Steve Smith and David Warner have been banned from playing for Australia for 12 months as a result of Cricket Australia's investigation into the ball-tampering incident, the ABC's chief cricket commentator Jim Maxwell understands.
Maxwell said a source close to Smith had confirmed the bans to him.
"I understand that Steve Smith and David Warner are getting a 12-month ban from the game in Australia," he said.
"I don't know how that affects them elsewhere in the world, but I understand that is the nature of the penalty, the sanction as they like to call it."
He said he does not know the fate of the third Australian sent home, opener Cameron Bancroft.
Cricket Australia (CA) is expected to confirm the penalties for all three players later today.
CA boss James Sutherland announced this morning that Warner, Smith and Bancroft would be sent home over their roles in the ball-tampering scandal that has rocked Australian cricket.
The scandal broke after Bancroft was caught on camera using tape to rough up the ball in the third Test in Cape Town.
Darren Lehmann remains as Australia's coach, despite media reports he was set to resign over the ball-tampering incident, with wicket-keeper Tim Paine taking over as captain.
Matthew Renshaw, Glenn Maxwell and Joe Burns have been named as replacements for Smith, Warner and Bancroft.
Sutherland said the saga was extraordinarily bad for cricket, but repeatedly refused to say whether the attempts to alter the match ball constituted cheating.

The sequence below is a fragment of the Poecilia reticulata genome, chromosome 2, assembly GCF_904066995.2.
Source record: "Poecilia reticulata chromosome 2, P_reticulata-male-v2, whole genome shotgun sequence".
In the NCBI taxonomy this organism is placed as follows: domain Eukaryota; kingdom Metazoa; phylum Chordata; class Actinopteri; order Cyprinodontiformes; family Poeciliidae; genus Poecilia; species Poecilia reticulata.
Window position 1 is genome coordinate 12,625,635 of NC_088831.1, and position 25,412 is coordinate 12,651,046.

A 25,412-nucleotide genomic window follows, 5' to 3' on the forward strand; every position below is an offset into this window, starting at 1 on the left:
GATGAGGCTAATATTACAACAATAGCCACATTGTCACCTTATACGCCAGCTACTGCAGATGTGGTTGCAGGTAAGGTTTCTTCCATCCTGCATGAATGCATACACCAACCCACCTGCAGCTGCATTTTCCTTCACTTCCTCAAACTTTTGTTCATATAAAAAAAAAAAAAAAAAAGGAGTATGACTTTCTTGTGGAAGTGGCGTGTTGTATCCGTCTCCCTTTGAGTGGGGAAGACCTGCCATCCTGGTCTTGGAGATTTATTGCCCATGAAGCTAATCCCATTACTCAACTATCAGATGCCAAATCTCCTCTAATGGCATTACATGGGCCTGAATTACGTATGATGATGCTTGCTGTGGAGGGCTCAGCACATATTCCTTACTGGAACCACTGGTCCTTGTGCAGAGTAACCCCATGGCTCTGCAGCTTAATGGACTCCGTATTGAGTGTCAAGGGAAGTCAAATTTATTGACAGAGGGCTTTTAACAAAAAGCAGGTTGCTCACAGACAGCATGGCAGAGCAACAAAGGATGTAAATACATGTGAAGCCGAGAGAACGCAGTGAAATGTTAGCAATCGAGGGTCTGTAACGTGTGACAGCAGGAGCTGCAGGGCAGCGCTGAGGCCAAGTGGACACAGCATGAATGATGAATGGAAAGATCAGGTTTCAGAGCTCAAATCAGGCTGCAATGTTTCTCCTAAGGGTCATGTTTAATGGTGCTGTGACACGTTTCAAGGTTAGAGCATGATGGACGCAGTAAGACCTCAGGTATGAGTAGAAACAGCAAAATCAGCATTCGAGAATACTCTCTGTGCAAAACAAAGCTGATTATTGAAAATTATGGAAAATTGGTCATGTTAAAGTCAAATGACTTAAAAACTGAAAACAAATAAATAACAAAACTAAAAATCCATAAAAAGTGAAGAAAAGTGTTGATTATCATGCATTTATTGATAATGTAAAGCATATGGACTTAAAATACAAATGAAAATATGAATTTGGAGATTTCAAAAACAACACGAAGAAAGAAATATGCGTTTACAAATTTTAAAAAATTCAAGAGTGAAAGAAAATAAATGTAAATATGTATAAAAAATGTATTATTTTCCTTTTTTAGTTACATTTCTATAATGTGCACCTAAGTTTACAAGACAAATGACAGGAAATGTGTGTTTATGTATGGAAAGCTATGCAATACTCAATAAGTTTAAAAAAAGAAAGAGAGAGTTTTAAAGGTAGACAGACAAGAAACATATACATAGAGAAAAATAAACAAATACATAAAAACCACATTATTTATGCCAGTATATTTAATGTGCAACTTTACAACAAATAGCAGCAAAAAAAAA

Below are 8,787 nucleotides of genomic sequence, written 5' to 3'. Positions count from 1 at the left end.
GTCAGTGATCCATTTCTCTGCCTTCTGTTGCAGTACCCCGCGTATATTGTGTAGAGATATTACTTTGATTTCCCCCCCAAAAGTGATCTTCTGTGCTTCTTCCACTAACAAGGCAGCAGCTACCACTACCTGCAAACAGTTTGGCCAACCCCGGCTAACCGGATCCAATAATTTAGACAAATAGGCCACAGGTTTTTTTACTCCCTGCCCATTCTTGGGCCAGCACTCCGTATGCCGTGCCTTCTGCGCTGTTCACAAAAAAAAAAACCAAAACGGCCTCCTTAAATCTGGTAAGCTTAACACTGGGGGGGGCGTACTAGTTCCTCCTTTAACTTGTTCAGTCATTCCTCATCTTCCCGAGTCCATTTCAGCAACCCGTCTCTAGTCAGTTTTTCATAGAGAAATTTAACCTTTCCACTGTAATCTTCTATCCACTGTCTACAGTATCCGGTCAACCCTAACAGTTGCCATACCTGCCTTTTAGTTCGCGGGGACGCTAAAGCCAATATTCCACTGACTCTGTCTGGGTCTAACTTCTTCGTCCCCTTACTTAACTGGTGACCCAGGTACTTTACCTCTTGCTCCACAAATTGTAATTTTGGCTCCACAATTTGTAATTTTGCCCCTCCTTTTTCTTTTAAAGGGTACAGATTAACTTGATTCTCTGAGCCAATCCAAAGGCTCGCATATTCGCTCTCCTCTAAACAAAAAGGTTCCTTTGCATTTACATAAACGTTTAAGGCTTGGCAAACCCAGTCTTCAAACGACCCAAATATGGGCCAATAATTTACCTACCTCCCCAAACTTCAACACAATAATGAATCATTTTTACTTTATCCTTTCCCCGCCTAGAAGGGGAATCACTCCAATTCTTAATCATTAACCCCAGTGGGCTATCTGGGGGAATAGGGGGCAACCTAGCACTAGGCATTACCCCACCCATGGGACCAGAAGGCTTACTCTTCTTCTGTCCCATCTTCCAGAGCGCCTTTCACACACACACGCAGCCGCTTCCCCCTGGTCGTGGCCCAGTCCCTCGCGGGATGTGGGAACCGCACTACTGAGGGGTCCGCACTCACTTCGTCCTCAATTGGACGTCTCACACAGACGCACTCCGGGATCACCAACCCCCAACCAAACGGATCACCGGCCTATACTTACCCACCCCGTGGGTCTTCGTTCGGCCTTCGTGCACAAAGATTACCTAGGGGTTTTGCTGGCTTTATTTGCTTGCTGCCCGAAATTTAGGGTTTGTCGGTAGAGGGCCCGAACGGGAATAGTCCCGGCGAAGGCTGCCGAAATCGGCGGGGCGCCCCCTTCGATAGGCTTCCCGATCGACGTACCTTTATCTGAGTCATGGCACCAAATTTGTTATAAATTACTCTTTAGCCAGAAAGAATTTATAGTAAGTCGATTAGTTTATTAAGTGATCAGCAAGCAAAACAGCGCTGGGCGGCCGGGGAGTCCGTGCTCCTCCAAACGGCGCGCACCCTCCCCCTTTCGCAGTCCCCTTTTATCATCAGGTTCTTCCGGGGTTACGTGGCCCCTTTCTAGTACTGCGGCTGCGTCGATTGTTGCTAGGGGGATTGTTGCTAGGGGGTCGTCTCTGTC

He apologised to the Australian public and said he shared the anger and disappointment of cricket supporters, especially children who idolise the players.
And he said the pressure had taken a heavy toll on Smith.
"He is destroyed, very upset," Sutherland said.
Earlier this week, the International Cricket Council announced it would ban Smith for one match and fine him all of his match fee.
Bancroft was fined 75 per cent of his match fee and received three demerit points. But, it was not enough to satisfy critics of the team.
The ball-tampering scandal saw Bancroft attempt to hide the tape from umpires after appearing to run it over the ball.
The incident proved to be a crippling distraction for the team as they lost by a mammoth 322 runs at Newlands.
Smith initially confessed he and his leadership group instructed Bancroft to tamper with the ball on day three.
As vice-captain, Warner was a key cog in that leadership group. During his post-play press conference, Smith refused to "name names" when queried who in the leadership group discussed tampering with the ball.
But given the three players sent home, it would appear Smith's phrasing referred to just himself and Warner.
The incident has also shaken the public's trust in the team, for so long held up on a pedestal for its supposed hard-but-fair approach to the game.(ABC News)